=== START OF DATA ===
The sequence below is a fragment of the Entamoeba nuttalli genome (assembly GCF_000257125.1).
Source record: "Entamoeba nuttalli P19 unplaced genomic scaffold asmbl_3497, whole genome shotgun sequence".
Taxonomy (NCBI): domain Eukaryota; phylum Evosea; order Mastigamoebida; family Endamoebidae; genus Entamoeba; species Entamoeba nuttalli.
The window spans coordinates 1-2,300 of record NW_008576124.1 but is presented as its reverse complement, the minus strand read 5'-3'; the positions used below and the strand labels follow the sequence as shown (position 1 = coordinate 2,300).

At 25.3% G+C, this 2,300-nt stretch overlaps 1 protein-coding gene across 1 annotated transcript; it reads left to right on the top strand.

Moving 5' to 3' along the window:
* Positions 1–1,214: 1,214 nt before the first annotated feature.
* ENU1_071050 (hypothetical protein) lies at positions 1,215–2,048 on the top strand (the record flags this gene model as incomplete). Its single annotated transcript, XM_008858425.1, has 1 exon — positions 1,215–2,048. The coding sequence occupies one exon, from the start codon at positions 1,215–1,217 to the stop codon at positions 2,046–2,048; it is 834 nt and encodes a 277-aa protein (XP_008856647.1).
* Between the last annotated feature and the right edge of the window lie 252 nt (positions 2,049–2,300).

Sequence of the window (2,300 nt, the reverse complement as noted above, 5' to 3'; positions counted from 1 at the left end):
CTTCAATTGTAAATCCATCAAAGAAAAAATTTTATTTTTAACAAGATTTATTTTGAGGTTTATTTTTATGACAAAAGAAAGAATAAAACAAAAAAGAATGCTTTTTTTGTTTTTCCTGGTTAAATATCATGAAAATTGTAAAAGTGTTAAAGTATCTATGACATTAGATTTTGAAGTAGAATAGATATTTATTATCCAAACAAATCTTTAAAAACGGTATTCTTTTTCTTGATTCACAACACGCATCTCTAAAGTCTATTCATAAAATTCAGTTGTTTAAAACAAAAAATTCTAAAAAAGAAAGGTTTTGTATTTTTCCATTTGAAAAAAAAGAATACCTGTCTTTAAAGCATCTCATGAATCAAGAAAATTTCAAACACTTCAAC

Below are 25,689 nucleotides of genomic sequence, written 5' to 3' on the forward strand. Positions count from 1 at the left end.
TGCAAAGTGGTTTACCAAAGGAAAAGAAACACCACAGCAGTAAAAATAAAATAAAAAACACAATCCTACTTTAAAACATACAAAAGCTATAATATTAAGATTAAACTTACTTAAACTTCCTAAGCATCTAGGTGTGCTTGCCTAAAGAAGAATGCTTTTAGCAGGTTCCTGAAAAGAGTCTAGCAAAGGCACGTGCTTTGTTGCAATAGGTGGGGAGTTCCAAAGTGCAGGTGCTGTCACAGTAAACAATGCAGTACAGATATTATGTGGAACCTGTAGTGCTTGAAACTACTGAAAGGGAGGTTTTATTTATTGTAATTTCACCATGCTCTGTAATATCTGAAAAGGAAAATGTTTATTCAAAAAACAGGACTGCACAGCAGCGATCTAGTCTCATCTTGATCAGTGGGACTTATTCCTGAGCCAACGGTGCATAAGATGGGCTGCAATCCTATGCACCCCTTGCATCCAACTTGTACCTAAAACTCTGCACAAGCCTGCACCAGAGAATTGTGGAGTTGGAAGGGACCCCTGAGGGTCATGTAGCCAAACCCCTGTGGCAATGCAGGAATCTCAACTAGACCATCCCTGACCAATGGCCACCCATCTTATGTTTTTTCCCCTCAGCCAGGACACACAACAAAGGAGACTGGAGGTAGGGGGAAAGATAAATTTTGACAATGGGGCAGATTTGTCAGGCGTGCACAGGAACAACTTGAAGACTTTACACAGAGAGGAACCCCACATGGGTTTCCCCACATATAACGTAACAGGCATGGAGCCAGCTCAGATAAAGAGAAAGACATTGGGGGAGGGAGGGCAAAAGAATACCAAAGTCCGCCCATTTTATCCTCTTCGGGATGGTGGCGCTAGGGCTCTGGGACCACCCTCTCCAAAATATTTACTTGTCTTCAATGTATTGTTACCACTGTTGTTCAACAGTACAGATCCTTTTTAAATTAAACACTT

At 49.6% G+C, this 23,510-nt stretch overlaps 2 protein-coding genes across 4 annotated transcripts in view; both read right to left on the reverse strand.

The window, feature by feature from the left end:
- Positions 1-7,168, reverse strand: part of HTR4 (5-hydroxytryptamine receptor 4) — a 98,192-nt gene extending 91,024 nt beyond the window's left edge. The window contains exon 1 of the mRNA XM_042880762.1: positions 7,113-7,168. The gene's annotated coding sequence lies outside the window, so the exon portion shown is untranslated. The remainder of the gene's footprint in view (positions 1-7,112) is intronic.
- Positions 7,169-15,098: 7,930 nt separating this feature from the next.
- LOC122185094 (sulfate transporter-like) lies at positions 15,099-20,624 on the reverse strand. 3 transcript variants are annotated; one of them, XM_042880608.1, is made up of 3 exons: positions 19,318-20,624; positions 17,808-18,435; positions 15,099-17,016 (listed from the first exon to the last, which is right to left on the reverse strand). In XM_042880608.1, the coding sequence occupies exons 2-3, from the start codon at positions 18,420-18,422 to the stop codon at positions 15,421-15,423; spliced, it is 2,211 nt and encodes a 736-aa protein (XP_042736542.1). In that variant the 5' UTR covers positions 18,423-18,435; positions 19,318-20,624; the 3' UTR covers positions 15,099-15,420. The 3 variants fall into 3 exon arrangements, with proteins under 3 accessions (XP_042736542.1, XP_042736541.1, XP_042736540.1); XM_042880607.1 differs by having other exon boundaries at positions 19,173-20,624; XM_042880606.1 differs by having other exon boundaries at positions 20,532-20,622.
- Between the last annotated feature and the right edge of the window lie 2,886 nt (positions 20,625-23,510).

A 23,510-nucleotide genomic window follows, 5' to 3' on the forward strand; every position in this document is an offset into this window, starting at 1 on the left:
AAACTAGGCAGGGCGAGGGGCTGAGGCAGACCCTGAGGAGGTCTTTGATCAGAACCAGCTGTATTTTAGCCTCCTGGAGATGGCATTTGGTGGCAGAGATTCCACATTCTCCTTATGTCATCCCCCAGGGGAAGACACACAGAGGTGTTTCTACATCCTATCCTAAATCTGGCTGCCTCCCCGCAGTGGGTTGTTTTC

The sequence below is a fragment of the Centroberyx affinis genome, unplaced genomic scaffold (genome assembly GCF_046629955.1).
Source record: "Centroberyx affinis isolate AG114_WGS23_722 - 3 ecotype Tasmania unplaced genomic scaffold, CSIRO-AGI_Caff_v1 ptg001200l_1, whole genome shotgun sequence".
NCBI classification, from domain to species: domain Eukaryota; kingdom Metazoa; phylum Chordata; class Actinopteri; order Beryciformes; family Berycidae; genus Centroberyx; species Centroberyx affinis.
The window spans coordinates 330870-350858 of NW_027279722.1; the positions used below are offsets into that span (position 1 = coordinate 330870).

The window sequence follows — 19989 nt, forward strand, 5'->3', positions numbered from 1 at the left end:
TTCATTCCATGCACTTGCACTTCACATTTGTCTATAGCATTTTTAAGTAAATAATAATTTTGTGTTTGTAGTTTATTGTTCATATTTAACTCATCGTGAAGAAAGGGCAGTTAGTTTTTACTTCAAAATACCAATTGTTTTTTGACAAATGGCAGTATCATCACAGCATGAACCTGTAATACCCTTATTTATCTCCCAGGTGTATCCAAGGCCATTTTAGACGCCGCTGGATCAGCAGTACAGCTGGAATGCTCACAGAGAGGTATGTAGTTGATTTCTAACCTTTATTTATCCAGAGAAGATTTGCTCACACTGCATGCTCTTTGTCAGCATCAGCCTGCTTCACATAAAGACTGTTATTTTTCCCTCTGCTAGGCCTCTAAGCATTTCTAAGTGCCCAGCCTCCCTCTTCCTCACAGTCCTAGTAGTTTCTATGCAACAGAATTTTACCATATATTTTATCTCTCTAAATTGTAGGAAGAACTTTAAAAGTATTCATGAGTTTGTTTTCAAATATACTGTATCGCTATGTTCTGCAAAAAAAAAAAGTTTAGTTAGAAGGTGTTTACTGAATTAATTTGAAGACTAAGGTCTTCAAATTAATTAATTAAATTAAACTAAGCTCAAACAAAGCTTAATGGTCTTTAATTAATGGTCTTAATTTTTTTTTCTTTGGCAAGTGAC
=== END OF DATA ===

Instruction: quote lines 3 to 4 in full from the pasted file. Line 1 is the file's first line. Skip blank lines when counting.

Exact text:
Taxonomy (NCBI): domain Eukaryota; phylum Evosea; order Mastigamoebida; family Endamoebidae; genus Entamoeba; species Entamoeba nuttalli.
The window spans coordinates 1-2,300 of record NW_008576124.1 but is presented as its reverse complement, the minus strand read 5'-3'; the positions used below and the strand labels follow the sequence as shown (position 1 = coordinate 2,300).